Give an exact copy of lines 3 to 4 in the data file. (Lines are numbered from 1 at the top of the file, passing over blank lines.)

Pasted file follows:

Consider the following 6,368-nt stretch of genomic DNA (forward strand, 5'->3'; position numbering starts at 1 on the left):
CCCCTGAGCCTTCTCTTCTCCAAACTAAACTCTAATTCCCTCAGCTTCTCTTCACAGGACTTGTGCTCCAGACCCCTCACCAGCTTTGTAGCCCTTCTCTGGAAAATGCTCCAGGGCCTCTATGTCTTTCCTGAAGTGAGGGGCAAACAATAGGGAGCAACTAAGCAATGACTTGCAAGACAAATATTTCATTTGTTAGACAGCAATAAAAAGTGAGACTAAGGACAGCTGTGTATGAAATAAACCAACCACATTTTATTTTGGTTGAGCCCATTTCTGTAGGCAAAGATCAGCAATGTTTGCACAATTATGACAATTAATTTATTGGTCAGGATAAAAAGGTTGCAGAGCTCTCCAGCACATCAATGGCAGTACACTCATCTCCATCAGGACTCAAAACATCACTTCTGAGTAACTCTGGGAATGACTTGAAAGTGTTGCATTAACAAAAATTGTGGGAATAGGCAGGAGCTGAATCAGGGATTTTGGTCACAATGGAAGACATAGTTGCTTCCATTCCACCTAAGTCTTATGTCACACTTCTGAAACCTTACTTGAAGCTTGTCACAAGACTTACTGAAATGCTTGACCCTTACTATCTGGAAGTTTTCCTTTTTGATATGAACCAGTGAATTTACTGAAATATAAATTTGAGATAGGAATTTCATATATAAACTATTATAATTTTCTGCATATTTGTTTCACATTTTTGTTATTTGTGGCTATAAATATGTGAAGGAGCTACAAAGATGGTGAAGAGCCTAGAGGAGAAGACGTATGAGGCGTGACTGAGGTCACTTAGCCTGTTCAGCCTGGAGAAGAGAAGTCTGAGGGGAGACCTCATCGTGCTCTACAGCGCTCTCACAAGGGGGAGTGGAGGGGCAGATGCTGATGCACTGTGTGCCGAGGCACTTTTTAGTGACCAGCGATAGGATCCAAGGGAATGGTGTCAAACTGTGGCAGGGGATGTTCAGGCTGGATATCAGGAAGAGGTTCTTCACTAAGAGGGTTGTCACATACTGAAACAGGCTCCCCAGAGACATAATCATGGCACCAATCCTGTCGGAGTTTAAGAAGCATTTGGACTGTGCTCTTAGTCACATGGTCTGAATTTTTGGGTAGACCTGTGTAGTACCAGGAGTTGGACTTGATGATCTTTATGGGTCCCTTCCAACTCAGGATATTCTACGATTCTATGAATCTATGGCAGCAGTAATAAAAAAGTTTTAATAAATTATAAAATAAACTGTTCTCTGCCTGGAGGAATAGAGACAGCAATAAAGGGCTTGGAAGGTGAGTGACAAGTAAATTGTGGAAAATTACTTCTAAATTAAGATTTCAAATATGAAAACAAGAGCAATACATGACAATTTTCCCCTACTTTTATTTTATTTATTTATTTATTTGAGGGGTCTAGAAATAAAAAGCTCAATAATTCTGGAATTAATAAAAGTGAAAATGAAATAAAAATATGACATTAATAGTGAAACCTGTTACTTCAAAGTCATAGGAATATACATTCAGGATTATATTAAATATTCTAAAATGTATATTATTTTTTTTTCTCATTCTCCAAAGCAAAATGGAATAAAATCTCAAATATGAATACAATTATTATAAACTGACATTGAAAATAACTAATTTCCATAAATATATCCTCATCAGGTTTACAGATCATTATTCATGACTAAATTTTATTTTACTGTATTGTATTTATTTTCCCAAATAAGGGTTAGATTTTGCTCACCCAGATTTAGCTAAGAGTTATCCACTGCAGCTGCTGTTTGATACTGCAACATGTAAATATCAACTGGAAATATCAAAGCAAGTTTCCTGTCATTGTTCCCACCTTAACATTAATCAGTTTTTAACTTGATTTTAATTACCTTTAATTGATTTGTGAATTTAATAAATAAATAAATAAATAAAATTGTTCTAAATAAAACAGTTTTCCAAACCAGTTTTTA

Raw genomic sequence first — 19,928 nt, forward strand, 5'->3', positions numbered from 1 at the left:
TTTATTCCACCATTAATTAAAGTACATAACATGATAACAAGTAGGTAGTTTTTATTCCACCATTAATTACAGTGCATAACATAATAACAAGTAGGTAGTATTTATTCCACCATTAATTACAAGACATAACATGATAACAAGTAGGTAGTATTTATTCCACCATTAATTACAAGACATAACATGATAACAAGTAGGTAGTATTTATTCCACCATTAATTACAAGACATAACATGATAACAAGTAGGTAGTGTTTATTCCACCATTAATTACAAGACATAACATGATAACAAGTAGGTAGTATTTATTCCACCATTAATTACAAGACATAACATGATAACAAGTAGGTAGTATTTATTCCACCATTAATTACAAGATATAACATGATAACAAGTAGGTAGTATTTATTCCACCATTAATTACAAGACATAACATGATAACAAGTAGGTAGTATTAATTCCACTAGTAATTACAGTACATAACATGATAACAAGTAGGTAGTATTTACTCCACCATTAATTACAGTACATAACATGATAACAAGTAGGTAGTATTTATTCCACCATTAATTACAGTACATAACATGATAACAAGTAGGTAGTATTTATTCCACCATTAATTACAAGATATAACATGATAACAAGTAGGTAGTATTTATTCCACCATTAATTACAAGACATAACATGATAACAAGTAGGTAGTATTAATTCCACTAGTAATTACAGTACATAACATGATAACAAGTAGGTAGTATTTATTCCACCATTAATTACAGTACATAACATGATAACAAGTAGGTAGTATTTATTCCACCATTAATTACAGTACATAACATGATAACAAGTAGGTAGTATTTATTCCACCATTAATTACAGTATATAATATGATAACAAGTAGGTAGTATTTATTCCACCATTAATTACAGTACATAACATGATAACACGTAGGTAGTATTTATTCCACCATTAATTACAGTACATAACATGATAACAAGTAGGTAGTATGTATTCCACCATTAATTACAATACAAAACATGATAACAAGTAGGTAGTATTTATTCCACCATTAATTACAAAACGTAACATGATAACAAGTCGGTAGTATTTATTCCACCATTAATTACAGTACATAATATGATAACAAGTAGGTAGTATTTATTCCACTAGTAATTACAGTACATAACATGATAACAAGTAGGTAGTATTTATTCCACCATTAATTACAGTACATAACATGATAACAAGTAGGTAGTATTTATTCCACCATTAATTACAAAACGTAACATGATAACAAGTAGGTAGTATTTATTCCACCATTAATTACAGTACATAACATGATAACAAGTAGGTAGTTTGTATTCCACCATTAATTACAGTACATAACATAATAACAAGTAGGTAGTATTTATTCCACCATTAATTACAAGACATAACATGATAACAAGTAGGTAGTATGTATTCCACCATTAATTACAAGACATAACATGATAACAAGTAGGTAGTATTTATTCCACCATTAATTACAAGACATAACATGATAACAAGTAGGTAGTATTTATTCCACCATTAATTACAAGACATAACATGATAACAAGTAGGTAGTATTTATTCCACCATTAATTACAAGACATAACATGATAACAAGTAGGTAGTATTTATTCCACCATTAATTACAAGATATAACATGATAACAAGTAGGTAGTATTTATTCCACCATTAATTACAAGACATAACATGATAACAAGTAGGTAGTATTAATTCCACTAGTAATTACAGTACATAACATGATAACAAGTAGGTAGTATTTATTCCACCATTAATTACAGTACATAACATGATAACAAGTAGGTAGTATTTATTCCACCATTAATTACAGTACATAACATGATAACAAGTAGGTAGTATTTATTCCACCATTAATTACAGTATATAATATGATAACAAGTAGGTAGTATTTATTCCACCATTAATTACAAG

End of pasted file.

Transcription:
Raw genomic sequence first — 19,928 nt, forward strand, 5'->3', positions numbered from 1 at the left:
TTTATTCCACCATTAATTAAAGTACATAACATGATAACAAGTAGGTAGTTTTTATTCCACCATTAATTACAGTGCATAACATAATAACAAGTAGGTAGTATTTATTCCACCATTAATTACAAGACATAACATGATAACAAGTAGGTAGTATTTATTCCACCATTAATTACAAGACATAACATGATAACAAGTAGGTAGTATTTATTCCACCATTAATTACAAGACATAACATGATAACAAGTAGGTAGTGTTTATTCCACCATTAATTACAAGACATAACATGATAACAAGTAGGTAGTATTTATTCCACCATTAATTACAAGACATAACATGATAACAAGTAGGTAGTATTTATTCCACCATTAATTACAAGATATAACATGATAACAAGTAGGTAGTATTTATTCCACCATTAATTACAAGACATAACATGATAACAAGTAGGTAGTATTAATTCCACTAGTAATTACAGTACATAACATGATAACAAGTAGGTAGTATTTACTCCACCATTAATTACAGTACATAACATGATAACAAGTAGGTAGTATTTATTCCACCATTAATTACAGTACATAACATGATAACAAGTAGGTAGTATTTATTCCACCATTAATTACAAGATATAACATGATAACAAGTAGGTAGTATTTATTCCACCATTAATTACAAGACATAACATGATAACAAGTAGGTAGTATTAATTCCACTAGTAATTACAGTACATAACATGATAACAAGTAGGTAGTATTTATTCCACCATTAATTACAGTACATAACATGATAACAAGTAGGTAGTATTTATTCCACCATTAATTACAGTACATAACATGATAACAAGTAGGTAGTATTTATTCCACCATTAATTACAGTATATAATATGATAACAAGTAGGTAGTATTTATTCCACCATTAATTACAGTACATAACATGATAACACGTAGGTAGTATTTATTCCACCATTAATTACAGTACATAACATGATAACAAGTAGGTAGTATGTATTCCACCATTAATTACAATACAAAACATGATAACAAGTAGGTAGTATTTATTCCACCATTAATTACAAAACGTAACATGATAACAAGTCGGTAGTATTTATTCCACCATTAATTACAGTACATAATATGATAACAAGTAGGTAGTATTTATTCCACTAGTAATTACAGTACATAACATGATAACAAGTAGGTAGTATTTATTCCACCATTAATTACAGTACATAACATGATAACAAGTAGGTAGTATTTATTCCACCATTAATTACAAAACGTAACATGATAACAAGTAGGTAGTATTTATTCCACCATTAATTACAGTACATAACATGATAACAAGTAGGTAGTTTGTATTCCACCATTAATTACAGTACATAACATAATAACAAGTAGGTAGTATTTATTCCACCATTAATTACAAGACATAACATGATAACAAGTAGGTAGTATGTATTCCACCATTAATTACAAGACATAACATGATAACAAGTAGGTAGTATTTATTCCACCATTAATTACAAGACATAACATGATAACAAGTAGGTAGTATTTATTCCACCATTAATTACAAGACATAACATGATAACAAGTAGGTAGTATTTATTCCACCATTAATTACAAGACATAACATGATAACAAGTAGGTAGTATTTATTCCACCATTAATTACAAGATATAACATGATAACAAGTAGGTAGTATTTATTCCACCATTAATTACAAGACATAACATGATAACAAGTAGGTAGTATTAATTCCACTAGTAATTACAGTACATAACATGATAACAAGTAGGTAGTATTTATTCCACCATTAATTACAGTACATAACATGATAACAAGTAGGTAGTATTTATTCCACCATTAATTACAGTACATAACATGATAACAAGTAGGTAGTATTTATTCCACCATTAATTACAGTATATAATATGATAACAAGTAGGTAGTATTTATTCCACCATTAATTACAAG